Education and policy work complement enforcement in promoting competition and protecting consumers. The FTC helps businesses understand their rights and legal responsibilities, and alerts consumers about how to avoid fraud and other consumer-related problems. The FTC's consumer and business education materials are free and in the public domain. Thousands of organizations share them with their communities and business networks.
In 2016, the agency published 31 blog posts through its Competition Matters blog. Popular topics included partial interest acquisitions, trends in reverse payment agreements between branded and generic firms, merger remedies, and premerger notification requirements for foreign entities. The FTC also joined with the Department of Justice to publish guidance for human resource professionals to explain how the antitrust laws apply to job markets. The guidance makes clear that all workers are entitled to the benefit of competition for their services, and that companies should avoid reaching agreements with competing employers that would fix wages or other terms of employment, or prevent them from competing for workers.
In 2016, the Bureau of Consumer Protection published 199 blog posts for consumers in English, 141 blog posts for consumers in Spanish, and 141 blog posts for businesspeople and attorneys. The most-read blog posts were about scammers pushing people to pay with iTunes gift cards, scammers faking caller ID information, the FTC’s settlement with VW, and IRS imposter scams. Nearly 210,000 people subscribe to the English and Spanish consumer blogs and almost 59,000 subscribe to the business blog. In 2016, consumers and businesspeople ordered more than 15 million print publications and viewed 58 million pages of information online.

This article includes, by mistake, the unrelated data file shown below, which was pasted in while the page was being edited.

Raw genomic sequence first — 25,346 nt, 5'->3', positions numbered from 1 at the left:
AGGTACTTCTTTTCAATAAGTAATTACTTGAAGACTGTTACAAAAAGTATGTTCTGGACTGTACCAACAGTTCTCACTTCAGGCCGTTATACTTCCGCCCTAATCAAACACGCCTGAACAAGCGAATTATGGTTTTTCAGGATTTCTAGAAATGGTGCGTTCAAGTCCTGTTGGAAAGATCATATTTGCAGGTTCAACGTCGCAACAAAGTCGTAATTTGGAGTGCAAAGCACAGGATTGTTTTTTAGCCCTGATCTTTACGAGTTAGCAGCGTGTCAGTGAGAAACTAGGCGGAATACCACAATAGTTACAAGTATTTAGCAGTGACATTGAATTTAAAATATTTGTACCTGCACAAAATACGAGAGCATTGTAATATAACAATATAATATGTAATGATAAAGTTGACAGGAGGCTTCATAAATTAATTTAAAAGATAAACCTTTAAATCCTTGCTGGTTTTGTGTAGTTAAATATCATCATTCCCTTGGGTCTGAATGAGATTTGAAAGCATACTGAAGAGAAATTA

This year, the FTC unveiled a mobile-friendly financial readiness tool at Military.Consumer.gov to help members of the military community navigate personal financial decisions in light of the unique challenges they face, such as frequent relocations and deployment. The site includes a new toolkit that provides personal financial managers, counselors, command, and others in the military community practical financial tips they can share with servicemembers. The toolkit also includes slides and talking points to use in programming or counseling for servicemembers and military families. The toolkit resources are in the public domain so individuals and organizations can share them with friends, family, colleagues, and customers, or use the information in newsletters or on social media sites.